All posts tagged: food

Open Heart, Open Table in Tri-Valley

Food connects us, especially at this time of year. In Contra Costa County, food links hundreds of organizations and businesses bringing free nourishment to those who need it most.   Through word of mouth, I’ve come to know a number of groups helping to feed the community. I first reported on Loaves and Fishes of Contra Costa who referred me to White Pony Express with its hundreds of volunteers crisscrossing the county delivering fresh quality food seven days a week.  White Pony Express next referred me to their fresh fruit supplier, The Urban Farmers. The Urban Farmers spoke highly of Open Heart Kitchen that serves their fruit with free hot meals every weekday and packs it in their weekend bagged lunches for kids to eat when in school. I met with Linda McKeever, executive director of Open Heart Kitchen at Vineyard Christian Fellowship to learn more about the organization. We sat in the dining room in front of a window where clients were picking up Thanksgiving parcels, including donated turkeys for their holiday meals. The Kitchen rotates …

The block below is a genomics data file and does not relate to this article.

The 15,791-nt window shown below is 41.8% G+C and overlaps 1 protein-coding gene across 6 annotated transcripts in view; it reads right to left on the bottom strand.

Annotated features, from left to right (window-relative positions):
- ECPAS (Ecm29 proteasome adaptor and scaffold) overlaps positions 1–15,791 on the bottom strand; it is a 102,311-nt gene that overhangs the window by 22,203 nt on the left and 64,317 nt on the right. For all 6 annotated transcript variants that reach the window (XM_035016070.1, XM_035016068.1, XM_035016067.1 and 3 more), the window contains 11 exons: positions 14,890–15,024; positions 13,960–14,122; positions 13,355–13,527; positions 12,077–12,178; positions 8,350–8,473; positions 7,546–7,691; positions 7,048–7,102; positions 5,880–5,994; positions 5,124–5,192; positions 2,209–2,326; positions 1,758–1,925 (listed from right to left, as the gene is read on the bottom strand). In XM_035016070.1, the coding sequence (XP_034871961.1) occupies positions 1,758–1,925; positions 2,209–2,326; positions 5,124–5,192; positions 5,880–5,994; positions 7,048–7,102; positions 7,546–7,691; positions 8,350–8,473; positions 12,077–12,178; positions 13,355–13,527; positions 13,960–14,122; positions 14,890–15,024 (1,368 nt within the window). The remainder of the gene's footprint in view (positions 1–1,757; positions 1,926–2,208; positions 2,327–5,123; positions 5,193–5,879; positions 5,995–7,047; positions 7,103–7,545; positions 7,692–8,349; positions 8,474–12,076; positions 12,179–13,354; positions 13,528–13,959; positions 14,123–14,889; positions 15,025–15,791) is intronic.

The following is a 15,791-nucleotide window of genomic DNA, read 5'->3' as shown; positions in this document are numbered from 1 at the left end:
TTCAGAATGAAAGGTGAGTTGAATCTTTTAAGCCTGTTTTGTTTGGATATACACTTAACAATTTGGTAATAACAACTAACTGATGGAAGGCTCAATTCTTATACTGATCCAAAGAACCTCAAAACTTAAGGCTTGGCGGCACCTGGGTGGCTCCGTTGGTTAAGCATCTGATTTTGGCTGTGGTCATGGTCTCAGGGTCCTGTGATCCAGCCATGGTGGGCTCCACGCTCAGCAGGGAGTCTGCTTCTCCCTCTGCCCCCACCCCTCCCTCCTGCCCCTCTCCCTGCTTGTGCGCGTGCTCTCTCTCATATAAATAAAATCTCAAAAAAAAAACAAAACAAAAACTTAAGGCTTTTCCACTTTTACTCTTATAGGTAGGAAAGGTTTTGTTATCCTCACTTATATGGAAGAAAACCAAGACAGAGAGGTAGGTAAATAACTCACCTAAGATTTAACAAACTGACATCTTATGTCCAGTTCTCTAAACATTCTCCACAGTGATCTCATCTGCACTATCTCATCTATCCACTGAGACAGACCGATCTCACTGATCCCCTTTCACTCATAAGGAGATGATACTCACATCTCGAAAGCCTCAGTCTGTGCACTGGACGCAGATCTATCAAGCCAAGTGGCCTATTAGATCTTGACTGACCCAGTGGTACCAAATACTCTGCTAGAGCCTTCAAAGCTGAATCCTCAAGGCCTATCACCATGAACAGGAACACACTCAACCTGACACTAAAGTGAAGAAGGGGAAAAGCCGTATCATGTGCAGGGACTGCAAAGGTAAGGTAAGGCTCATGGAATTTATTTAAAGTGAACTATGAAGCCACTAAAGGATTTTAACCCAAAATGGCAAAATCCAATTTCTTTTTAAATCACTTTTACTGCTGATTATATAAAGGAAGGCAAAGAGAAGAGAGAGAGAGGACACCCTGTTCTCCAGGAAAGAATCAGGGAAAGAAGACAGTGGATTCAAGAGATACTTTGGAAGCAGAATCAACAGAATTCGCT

urban farmers san ramon harvest

The Urban Farmers Broaden Harvest

Some good grows from crisis. The idea for The Urban Farmers sprang up in the wake of the 2008 economic crash when Siamack Sioshansi’s son and his college roommate returned home to find their jobs as YMCA counselors eliminated. They decided to design a social justice project. To learn about their mission and how it’s evolved, I joined Siamack for a harvesting in San Ramon where he guides Boys Team Charity Lamorinda League in shaking down some trees. He tells the story: Social justice and environmental justice are one and the same. If someone says, I want to feed this group, but I’m going to import food, if they are destroying the environment, the first victims of that action are the poor. So environmental stewardship was a big part of the project. We asked, why don’t we plant a garden in people’s backyards, give them a basket of food, and donate the rest to people that need it? I was worried that nobody would let us in. The boys wrote a business plan, and what …